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Memes are idiotic in general, but the worst memes are vaguely political or scientific in some manner. Because these memes reduce a complex topic into a pithy, two-sentence agenda and also rarely provide sources for the claims being made, they spread disinformation and propaganda, despite being slightly accurate or good-intentioned.
Above is a pretty good example. This meme suggests that fining someone for trying to make a transaction with insufficient funds (i.e. using money you don’t have) is theft by the banks. It’s kind of a weird idea — if banks didn’t have overdraft fees, wouldn’t people just be able to charge as much as they wanted with no consequence? Where is the logic in that? See how you can’t summarize such a complex argument so neatly?
The meme also makes an outrageous claim — $30 billion dollars is a lot of money. Yet, there is no source for this claim. It’s best to always be suspicious of large, seemingly random figures. And let’s be honest, the majority of us in our busy, media-filled lives are not going to look that figure up. Instead, we’ll instantly choose to agree or disagree with it before moving on, a mental phenomenon called ‘confirmation bias.’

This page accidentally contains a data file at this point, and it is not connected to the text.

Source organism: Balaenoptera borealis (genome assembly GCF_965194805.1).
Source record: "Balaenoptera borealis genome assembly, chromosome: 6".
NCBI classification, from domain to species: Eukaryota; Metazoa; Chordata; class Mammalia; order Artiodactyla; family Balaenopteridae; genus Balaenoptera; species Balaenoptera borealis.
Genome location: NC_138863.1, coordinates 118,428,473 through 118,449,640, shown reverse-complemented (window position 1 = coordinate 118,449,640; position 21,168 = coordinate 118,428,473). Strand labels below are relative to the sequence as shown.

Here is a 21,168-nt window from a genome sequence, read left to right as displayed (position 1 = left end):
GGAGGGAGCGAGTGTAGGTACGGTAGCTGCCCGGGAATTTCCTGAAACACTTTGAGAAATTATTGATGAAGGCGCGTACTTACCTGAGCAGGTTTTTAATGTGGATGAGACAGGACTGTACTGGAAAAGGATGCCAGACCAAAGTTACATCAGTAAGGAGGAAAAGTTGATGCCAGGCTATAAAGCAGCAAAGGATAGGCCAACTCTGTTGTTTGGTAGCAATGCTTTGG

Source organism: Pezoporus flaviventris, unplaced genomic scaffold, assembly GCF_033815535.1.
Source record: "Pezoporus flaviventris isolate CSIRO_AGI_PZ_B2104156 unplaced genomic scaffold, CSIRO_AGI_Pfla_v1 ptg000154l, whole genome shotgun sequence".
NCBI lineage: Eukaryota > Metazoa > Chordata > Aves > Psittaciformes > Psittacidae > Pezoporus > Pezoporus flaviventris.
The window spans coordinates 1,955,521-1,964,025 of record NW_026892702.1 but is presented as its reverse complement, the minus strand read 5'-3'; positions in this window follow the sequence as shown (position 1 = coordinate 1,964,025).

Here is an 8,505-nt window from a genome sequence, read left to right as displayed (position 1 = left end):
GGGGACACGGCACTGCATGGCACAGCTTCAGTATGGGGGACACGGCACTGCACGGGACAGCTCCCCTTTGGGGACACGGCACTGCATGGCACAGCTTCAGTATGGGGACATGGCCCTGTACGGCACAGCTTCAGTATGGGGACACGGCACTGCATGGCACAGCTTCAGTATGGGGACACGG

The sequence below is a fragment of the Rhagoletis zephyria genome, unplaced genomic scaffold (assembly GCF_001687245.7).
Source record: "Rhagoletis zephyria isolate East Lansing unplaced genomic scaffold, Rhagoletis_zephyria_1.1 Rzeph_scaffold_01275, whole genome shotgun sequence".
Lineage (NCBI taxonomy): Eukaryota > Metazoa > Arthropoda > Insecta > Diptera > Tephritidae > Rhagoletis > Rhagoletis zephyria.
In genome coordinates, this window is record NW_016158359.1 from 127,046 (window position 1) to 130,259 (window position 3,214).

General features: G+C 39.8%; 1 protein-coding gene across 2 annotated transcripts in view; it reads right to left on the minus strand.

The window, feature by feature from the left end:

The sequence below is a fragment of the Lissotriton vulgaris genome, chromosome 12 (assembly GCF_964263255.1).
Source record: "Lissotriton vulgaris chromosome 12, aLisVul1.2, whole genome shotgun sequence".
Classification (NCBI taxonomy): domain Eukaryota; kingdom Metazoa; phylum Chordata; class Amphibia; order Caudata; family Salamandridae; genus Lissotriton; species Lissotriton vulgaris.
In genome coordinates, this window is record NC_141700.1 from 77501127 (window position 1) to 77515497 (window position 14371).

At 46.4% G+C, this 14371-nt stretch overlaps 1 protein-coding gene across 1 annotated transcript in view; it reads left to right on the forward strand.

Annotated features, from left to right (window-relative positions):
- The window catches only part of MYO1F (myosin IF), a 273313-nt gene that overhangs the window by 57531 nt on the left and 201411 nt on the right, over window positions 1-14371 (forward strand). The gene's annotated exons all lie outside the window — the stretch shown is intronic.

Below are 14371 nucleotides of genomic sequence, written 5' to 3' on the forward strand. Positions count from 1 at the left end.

But it turns out the meme is actually right.
According to Forbes, in 2013, the amount incurred by banks is $31.9 billion dollars, actually a bit more than $30 billion. The article goes even further, giving hard evidence for ways the banks have gone out of their way to screw over their customers. I quote:
“[I]t was discovered that at least 29 prominent U.S. banks rearranged debit card transactions to process the largest transactions first, so that the customer incurs more overdraft fees (a larger transaction would put a customer’s account below zero faster, so overdraft fees would be charged on a greater number of transactions). The banks also did not notify customers using a debit card at a merchant outlet that the particular transaction would entail an overdraft – simply clearing the payment and imposing the overdraft fee in such cases.”
Yeah, fuck banks. But a meme turns a serious discussion into something so derivative, it actually makes a terrible form of argument. You can’t tweet something and hope to be taken seriously, even when you’re right. Instead, memes foster confirmation bias and help us to see a less broad view of the world.
More deep thoughts from De’Lunula:
Eulogy For Your Internet Fame
LinkedIn is as Jealous and Insecure as my Ex-Girlfriend.
Complicated Books Summarized in Haiku Form
Spread. Infect. Share.